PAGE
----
Figure 1: The original crossover network
Figure 2: Voltages fed to the drivers vs. frequency
Figure 3: Acoustical output of the speaker at one meter

Another Take on the Crossover
After I measured the stock crossover, I began to assemble a new one from scratch, wiring prospective components on a piece of plywood sitting on top of the speaker.
I set up the system so that I could easily listen and also measure electrical and acoustic response.
This started a process that lasted several months. Some of you might imagine that we can just plug the measured numbers into the computer and it will spit out a perfect crossover network.
Certainly, it will spit out something, but it is unusual for the results to be the best possible sound. At best, the simulations will give you a good start.
Of course, we already had a good starting point by virtue of the original design. Also there are a couple of other alternative designs on the web, testaments to the respect the L300 gets in polite audio society.
The revision procedure involves trying something, measuring, and then listening a lot. With a soldering iron and lots of parts handy, the first two parts only take a few minutes. The last part is occasionally quick (when it sounds awful). If it sounds good or better, then it is necessary to spend more time with it, running through a series of familiar recordings, sometimes for days, deciding on whether the change stays or not.
And then you reiterate the process until you are happy with the sound and every change you make sounds worse. I usually use CDs for this as it can be very hard on my precious vinyl. In the early 1970s at ESS, we kept boxes of Oscar Peterson, Joan Baez, and the soundtrack from Shaft, not to mention spare cartridges,
and we tended to burn through them.
Figure 4: The amplifier’s impedance plot

As I said earlier, there were two performance issues. The first was the resonant bass bump at about 50 Hz, which turned out to be easy enough to deal with—small amount of dacron in the port. This reduced the bump by about 3 dB at the 50-Hz point, tightening and smoothing the sound. You can conveniently adjust this to taste from the outside.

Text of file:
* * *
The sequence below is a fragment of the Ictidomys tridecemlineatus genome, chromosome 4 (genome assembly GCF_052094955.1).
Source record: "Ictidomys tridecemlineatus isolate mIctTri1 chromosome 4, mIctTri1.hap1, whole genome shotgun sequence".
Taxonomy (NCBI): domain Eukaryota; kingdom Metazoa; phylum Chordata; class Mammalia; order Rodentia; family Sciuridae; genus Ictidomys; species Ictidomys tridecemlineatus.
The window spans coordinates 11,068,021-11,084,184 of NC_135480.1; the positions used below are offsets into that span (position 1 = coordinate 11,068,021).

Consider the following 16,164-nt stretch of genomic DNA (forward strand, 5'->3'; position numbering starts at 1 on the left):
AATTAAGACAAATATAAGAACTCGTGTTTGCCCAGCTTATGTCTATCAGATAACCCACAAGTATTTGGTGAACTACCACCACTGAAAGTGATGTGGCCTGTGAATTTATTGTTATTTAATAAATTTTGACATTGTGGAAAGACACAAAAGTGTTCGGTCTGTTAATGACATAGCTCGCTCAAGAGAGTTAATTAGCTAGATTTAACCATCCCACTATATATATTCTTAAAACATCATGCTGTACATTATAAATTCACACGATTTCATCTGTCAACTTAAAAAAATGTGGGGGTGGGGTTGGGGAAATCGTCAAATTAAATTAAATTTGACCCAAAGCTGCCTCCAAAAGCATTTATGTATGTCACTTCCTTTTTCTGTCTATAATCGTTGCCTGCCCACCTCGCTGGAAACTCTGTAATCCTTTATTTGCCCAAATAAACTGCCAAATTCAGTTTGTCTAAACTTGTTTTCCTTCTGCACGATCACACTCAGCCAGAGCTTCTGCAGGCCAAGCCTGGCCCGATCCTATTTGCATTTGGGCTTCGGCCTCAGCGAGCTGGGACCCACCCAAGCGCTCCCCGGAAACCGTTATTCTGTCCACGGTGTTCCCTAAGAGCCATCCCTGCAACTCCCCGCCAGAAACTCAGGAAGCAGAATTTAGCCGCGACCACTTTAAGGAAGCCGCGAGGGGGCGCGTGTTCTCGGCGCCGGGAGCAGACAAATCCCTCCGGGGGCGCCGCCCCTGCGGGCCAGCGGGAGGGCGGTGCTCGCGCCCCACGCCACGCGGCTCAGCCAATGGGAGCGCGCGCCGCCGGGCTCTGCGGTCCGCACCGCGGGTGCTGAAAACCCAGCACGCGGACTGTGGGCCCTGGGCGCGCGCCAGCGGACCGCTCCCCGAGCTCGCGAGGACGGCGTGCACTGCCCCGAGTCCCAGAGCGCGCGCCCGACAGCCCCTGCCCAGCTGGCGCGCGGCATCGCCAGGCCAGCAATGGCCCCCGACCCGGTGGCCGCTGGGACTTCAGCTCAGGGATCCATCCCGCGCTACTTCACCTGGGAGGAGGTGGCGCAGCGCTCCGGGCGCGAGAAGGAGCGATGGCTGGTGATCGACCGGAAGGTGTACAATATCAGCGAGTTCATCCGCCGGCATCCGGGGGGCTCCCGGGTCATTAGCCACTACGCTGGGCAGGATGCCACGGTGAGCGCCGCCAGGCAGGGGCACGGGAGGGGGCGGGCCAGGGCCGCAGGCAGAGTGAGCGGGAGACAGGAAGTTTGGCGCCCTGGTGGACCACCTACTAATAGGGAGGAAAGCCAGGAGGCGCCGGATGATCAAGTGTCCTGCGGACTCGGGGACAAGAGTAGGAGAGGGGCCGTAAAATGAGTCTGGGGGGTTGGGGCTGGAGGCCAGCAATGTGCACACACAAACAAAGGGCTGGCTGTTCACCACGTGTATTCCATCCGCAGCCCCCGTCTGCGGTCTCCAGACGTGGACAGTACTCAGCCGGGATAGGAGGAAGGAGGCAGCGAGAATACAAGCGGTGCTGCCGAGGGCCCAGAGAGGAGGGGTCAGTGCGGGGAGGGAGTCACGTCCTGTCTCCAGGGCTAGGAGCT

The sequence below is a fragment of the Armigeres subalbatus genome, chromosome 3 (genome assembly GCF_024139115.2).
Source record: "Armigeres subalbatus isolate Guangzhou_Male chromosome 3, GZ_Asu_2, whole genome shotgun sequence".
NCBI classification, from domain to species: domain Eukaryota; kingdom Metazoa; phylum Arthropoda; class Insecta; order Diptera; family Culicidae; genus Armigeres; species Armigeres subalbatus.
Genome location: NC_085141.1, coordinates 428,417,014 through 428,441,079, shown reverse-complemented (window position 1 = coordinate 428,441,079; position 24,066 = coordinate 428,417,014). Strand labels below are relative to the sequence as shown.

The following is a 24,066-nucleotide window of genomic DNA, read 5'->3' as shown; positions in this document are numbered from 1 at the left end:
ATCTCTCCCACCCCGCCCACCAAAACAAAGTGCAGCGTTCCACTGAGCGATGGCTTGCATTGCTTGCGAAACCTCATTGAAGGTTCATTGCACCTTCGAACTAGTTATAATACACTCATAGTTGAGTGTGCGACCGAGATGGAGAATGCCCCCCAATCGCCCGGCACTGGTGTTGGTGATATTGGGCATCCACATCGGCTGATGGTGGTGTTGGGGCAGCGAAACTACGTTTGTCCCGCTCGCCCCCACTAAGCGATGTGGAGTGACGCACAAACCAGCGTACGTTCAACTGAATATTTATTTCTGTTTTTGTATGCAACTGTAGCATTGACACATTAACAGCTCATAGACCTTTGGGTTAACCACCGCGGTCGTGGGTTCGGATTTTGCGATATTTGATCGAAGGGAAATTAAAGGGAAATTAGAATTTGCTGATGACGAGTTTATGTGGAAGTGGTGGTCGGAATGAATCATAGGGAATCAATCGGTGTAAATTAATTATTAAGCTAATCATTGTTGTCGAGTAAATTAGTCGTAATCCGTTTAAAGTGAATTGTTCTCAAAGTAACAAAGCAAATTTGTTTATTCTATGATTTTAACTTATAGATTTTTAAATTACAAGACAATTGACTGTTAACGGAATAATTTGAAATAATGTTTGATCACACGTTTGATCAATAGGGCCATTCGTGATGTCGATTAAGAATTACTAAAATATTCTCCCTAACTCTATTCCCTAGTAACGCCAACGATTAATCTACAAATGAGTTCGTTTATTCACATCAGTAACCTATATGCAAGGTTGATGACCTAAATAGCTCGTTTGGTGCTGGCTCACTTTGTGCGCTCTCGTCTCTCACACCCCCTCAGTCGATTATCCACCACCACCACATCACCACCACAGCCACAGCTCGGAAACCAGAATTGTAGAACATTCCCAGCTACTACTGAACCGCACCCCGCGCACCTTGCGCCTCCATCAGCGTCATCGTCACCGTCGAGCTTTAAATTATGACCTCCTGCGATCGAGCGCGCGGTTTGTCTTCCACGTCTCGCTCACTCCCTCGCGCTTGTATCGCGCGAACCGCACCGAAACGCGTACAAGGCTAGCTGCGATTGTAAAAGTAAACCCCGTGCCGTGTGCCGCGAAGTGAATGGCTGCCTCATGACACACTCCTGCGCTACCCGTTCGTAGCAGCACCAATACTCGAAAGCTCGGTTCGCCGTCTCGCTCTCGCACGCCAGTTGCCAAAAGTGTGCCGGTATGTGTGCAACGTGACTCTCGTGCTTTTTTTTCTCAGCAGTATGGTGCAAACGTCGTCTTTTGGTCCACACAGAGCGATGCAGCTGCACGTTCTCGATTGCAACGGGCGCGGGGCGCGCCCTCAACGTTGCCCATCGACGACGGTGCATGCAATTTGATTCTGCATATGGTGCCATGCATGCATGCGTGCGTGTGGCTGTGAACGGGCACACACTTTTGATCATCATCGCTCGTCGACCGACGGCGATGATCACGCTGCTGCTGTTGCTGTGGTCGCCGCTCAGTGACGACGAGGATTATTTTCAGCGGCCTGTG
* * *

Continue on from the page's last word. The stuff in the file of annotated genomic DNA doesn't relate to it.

The character of the woofer to midrange transition was more difficult. Looking at the curves and schematic, I made a guess that the original design had to contend with the prospect of being driven to very high-power levels. This is a potential problem concerning both the distortion and reliability of the midrange compression driver, as this horn does not provide much loading below 1 kHz. The crossover network addresses this with a relatively high-crossover point at 1 kHz, with a fairly sharp slope. A similar approach is used in the crossover characteristic between the midrange and the horn tweeter, with the high-pass filter having three poles.
My reasoning was that given the expectation of more modest power levels we could relax these constraints, lowering the crossover point and using filters with a lower “Q.” Toward that end, I began constructing variations of the original filter set to examine whether going in that direction improved the sound.
After a while, I settled into a woofer low-pass network that was nearly identical to the original, except with a slightly lower frequency. I used heavy-gauge air core coils over iron core, and larger value polypropylene capacitors, both presumably better than the original parts.
Figure 5: The modified circuitry for the L300 Crossover

Initially, I worked with variations around the original in-phase wiring of the midrange, but I found it difficult to construct a filter that was flat at 1 kHz and also sounded as good as I wanted. I think the difficulty revolved around the distance time delay of the midrange, which can be clearly seen in a MLSSA pulse. (That is to say, there are two of them: one from the woofer and tweeter and another from the midrange.) Finally, I began working with the midrange phase flipped.
This is where I had to choose between faults. There is simply not an ideal complementary match between the character of these two drivers. After some more experimenting, I worked up my best compromise—a midrange high-pass network, which is different in the details and response curve, but delivers most of the warmth, intimacy and articulation I was looking for. This is where the instruments have a “float in the air quality” that takes the performance out of the box and into your room.
Very often you get something like this simply by trying everything, and in the end, depending on your ears to tell you when it’s right. I continued playing with variations for several weeks, but kept coming back to this circuit (see Figure 5).
All the coils are heavy gauge air core, the capacitors are polypropylene and the resistors are 10 W. Where you see parallel resistors is where I wanted 20 W. You can get these from Parts Express or Madisound. Clarity Caps and Mills resistors were chosen because they were on hand. All the parts were glued down with silicone adhesive and wired point-to-point.